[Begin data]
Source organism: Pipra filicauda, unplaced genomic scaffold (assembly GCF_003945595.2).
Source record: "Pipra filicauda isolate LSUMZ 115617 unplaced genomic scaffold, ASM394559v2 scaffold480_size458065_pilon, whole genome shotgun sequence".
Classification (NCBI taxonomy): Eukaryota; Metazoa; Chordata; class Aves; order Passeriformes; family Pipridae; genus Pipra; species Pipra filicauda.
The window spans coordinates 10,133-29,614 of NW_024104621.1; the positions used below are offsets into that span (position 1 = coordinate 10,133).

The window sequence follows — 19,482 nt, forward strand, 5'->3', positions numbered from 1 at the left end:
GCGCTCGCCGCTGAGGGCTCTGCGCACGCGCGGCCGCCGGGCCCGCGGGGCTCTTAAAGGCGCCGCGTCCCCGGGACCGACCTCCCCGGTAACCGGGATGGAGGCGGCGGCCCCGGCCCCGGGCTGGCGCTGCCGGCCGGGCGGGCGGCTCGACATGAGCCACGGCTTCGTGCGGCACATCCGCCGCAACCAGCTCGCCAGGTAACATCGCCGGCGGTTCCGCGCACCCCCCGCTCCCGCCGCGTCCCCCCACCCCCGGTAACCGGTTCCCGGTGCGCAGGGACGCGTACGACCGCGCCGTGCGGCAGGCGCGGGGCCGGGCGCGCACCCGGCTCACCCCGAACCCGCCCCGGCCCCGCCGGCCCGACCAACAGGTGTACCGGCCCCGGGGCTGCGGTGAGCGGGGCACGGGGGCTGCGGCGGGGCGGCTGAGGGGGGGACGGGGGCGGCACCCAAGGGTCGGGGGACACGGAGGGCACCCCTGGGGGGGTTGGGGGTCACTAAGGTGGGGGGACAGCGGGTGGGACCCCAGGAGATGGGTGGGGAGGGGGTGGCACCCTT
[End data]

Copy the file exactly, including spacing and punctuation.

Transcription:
Source organism: Pipra filicauda, unplaced genomic scaffold (assembly GCF_003945595.2).
Source record: "Pipra filicauda isolate LSUMZ 115617 unplaced genomic scaffold, ASM394559v2 scaffold480_size458065_pilon, whole genome shotgun sequence".
Classification (NCBI taxonomy): Eukaryota; Metazoa; Chordata; class Aves; order Passeriformes; family Pipridae; genus Pipra; species Pipra filicauda.
The window spans coordinates 10,133-29,614 of NW_024104621.1; the positions used below are offsets into that span (position 1 = coordinate 10,133).

The window sequence follows — 19,482 nt, forward strand, 5'->3', positions numbered from 1 at the left end:
GCGCTCGCCGCTGAGGGCTCTGCGCACGCGCGGCCGCCGGGCCCGCGGGGCTCTTAAAGGCGCCGCGTCCCCGGGACCGACCTCCCCGGTAACCGGGATGGAGGCGGCGGCCCCGGCCCCGGGCTGGCGCTGCCGGCCGGGCGGGCGGCTCGACATGAGCCACGGCTTCGTGCGGCACATCCGCCGCAACCAGCTCGCCAGGTAACATCGCCGGCGGTTCCGCGCACCCCCCGCTCCCGCCGCGTCCCCCCACCCCCGGTAACCGGTTCCCGGTGCGCAGGGACGCGTACGACCGCGCCGTGCGGCAGGCGCGGGGCCGGGCGCGCACCCGGCTCACCCCGAACCCGCCCCGGCCCCGCCGGCCCGACCAACAGGTGTACCGGCCCCGGGGCTGCGGTGAGCGGGGCACGGGGGCTGCGGCGGGGCGGCTGAGGGGGGGACGGGGGCGGCACCCAAGGGTCGGGGGACACGGAGGGCACCCCTGGGGGGGTTGGGGGTCACTAAGGTGGGGGGACAGCGGGTGGGACCCCAGGAGATGGGTGGGGAGGGGGTGGCACCCTT